Your brakes suck… But we know how to fix them

By Dan Everett 11 Min Read

There’s an old saying that you should never cheap out on anything between you and the ground. Mattresses, shoes, tyres. It makes sense. Try and save a few bucks on a mattress and you’re potentially dooming yourself to a good few years of bad sleep. Poor quality tyres can have you slipping and sliding on and off the road. And bad shoes will ruin your day after an hour or two on your feet. It’s a solid list, but we reckon it should be expanded. Never cheap out on things that stop you smacking into a wall at high speed either. 


If your 4X4s tune or suspension aren’t up to snuff it can leave you feeling frustrated. But if your brakes aren’t cutting the mustard? You’re going to have a real bad day. 

A loaded 4X4 towing a camper trailer
Increased weight requires increased braking

Do I really need to upgrade?

“But Dan” I hear you say. “The manufacturer knows what’s best for me so why should we mess with their design?”

You’re absolutely right, sort of.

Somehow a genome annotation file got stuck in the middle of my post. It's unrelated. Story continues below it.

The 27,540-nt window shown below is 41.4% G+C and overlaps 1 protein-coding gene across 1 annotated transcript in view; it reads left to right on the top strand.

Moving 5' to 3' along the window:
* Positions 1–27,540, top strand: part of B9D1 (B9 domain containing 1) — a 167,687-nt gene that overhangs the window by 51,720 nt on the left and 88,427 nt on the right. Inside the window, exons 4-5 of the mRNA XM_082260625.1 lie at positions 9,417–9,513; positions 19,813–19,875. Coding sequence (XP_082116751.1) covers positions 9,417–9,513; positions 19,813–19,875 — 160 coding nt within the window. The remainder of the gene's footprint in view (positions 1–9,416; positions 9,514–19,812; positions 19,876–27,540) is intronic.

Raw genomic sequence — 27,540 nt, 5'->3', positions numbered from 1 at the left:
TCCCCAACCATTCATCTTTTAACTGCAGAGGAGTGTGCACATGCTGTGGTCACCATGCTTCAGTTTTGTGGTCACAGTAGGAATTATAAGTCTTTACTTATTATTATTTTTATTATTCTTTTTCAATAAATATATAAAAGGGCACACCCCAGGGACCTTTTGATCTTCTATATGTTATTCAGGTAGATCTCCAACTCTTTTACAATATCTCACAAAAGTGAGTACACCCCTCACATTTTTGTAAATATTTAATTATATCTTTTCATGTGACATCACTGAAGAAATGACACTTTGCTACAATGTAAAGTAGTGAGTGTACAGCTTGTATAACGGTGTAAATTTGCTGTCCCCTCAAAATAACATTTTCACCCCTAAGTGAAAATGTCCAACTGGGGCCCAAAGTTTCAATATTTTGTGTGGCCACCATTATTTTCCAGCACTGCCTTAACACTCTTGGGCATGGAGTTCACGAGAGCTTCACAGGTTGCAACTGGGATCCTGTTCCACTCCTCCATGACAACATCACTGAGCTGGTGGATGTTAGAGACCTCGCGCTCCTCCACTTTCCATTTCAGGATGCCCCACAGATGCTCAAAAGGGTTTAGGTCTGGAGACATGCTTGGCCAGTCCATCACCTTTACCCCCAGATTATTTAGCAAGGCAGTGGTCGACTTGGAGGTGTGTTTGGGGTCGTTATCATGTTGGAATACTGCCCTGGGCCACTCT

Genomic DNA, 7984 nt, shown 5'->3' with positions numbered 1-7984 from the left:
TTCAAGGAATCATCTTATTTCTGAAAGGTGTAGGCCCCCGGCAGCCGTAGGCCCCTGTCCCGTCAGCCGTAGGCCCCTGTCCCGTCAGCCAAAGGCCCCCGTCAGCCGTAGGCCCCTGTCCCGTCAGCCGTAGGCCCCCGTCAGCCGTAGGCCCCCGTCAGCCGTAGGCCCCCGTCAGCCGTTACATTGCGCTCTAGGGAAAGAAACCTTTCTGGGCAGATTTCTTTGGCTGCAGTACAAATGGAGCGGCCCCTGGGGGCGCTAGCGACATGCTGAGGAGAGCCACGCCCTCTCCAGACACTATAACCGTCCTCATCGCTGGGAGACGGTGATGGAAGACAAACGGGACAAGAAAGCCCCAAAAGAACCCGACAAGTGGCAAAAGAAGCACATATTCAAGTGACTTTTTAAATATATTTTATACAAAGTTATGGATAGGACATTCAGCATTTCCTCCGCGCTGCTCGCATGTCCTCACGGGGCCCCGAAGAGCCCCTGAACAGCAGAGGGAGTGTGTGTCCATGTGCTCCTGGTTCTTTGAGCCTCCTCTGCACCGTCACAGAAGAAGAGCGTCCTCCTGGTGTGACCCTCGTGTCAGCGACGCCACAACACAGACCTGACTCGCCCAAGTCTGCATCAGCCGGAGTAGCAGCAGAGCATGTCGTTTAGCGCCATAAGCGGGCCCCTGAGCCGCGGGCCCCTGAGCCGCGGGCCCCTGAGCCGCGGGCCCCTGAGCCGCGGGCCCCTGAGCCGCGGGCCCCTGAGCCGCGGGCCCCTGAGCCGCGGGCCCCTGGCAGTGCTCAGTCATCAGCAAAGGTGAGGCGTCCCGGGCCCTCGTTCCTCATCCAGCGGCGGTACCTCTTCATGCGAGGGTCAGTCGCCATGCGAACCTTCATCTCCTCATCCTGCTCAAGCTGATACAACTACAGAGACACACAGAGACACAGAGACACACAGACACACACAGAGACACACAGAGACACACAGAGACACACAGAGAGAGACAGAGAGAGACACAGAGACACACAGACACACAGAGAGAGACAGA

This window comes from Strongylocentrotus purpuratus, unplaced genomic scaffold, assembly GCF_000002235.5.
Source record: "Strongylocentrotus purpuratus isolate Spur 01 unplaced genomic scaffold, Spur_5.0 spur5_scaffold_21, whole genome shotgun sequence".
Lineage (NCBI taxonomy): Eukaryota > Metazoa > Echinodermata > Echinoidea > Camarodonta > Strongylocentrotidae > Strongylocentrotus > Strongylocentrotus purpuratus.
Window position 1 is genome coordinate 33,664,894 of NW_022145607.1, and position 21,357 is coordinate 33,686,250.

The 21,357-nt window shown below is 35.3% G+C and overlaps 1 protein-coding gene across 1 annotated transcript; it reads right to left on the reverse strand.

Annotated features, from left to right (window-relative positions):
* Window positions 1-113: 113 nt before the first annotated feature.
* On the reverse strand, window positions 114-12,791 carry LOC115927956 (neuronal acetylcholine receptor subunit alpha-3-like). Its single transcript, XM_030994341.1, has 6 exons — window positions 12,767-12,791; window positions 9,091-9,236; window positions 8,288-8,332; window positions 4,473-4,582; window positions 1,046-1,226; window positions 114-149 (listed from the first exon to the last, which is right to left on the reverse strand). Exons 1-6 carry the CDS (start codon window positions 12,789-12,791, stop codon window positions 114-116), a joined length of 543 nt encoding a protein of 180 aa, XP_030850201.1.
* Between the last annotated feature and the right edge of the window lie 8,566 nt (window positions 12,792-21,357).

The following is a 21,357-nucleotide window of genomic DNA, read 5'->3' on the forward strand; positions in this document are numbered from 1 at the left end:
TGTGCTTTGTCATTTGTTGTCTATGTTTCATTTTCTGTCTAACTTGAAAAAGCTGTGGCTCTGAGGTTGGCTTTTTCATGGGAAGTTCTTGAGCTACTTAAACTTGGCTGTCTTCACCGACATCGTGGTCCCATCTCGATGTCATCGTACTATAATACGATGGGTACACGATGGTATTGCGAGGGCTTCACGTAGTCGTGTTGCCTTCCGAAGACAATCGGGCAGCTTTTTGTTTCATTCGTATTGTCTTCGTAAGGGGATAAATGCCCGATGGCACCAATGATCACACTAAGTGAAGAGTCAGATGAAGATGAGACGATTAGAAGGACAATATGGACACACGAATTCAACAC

The manufacturer knows what’s best for the majority of people who buy their vehicles. They also build their vehicles to suit a budget. See where I’m going here? They build these vehicles assuming they’ll reach their Gross Vehicle Mass (GVM) once in a blue moon and not every camping trip. They’re built assuming you haven’t changed tyre size (larger diameter tyres means more leverage on your brakes). Let’s be honest, even the best 4X4s you can buy new aren’t designed thinking their average customer is going to be up and down through hilly terrain all day with a camper in tow.

We use vehicles designed for the average punter, and then ask them to do extraordinary things. You wouldn’t expect to double a vehicles weight and have the engine move it just as well, so it’s crazy to think you can increase your 4X4s weight and expect it to stop as well as factory. So how do we ensure that when we push that middle pedal things actually slow down, and do it reliably? I’m glad you asked! 


Bendix Ultimate 4WD Brake Upgrade Kit
Kit’s like Bendix’s Ultimate 4WD Brake Upgrade are an easy bolt on solution with no thinking required ⒸBendix